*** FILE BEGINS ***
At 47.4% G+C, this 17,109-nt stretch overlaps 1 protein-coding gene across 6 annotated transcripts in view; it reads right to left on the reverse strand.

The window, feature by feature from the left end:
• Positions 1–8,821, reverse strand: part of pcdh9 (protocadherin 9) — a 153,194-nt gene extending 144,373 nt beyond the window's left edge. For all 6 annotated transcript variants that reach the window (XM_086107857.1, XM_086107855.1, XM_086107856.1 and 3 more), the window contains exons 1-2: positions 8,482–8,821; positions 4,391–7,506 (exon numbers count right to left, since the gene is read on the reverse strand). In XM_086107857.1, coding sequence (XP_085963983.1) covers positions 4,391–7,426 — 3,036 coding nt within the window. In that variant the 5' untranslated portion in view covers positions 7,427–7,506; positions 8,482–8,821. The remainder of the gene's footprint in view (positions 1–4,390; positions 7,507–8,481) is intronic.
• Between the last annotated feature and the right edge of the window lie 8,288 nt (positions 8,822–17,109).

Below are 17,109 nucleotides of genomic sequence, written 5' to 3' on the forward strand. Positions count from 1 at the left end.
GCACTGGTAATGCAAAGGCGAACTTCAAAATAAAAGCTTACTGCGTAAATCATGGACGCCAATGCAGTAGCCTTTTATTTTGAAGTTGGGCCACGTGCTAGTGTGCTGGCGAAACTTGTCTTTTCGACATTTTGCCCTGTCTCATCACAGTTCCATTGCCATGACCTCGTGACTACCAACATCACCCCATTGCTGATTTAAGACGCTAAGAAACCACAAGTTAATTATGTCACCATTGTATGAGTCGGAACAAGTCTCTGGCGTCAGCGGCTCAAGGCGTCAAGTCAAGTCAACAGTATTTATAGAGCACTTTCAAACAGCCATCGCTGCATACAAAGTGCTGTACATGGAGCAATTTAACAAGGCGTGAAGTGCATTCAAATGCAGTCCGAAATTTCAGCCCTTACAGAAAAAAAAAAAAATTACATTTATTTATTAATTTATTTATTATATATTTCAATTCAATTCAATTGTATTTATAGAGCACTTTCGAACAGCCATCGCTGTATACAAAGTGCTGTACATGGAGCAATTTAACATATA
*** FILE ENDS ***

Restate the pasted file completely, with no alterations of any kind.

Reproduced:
At 47.4% G+C, this 17,109-nt stretch overlaps 1 protein-coding gene across 6 annotated transcripts in view; it reads right to left on the reverse strand.

The window, feature by feature from the left end:
• Positions 1–8,821, reverse strand: part of pcdh9 (protocadherin 9) — a 153,194-nt gene extending 144,373 nt beyond the window's left edge. For all 6 annotated transcript variants that reach the window (XM_086107857.1, XM_086107855.1, XM_086107856.1 and 3 more), the window contains exons 1-2: positions 8,482–8,821; positions 4,391–7,506 (exon numbers count right to left, since the gene is read on the reverse strand). In XM_086107857.1, coding sequence (XP_085963983.1) covers positions 4,391–7,426 — 3,036 coding nt within the window. In that variant the 5' untranslated portion in view covers positions 7,427–7,506; positions 8,482–8,821. The remainder of the gene's footprint in view (positions 1–4,390; positions 7,507–8,481) is intronic.
• Between the last annotated feature and the right edge of the window lie 8,288 nt (positions 8,822–17,109).

Below are 17,109 nucleotides of genomic sequence, written 5' to 3' on the forward strand. Positions count from 1 at the left end.
GCACTGGTAATGCAAAGGCGAACTTCAAAATAAAAGCTTACTGCGTAAATCATGGACGCCAATGCAGTAGCCTTTTATTTTGAAGTTGGGCCACGTGCTAGTGTGCTGGCGAAACTTGTCTTTTCGACATTTTGCCCTGTCTCATCACAGTTCCATTGCCATGACCTCGTGACTACCAACATCACCCCATTGCTGATTTAAGACGCTAAGAAACCACAAGTTAATTATGTCACCATTGTATGAGTCGGAACAAGTCTCTGGCGTCAGCGGCTCAAGGCGTCAAGTCAAGTCAACAGTATTTATAGAGCACTTTCAAACAGCCATCGCTGCATACAAAGTGCTGTACATGGAGCAATTTAACAAGGCGTGAAGTGCATTCAAATGCAGTCCGAAATTTCAGCCCTTACAGAAAAAAAAAAAAATTACATTTATTTATTAATTTATTTATTATATATTTCAATTCAATTCAATTGTATTTATAGAGCACTTTCGAACAGCCATCGCTGTATACAAAGTGCTGTACATGGAGCAATTTAACATATA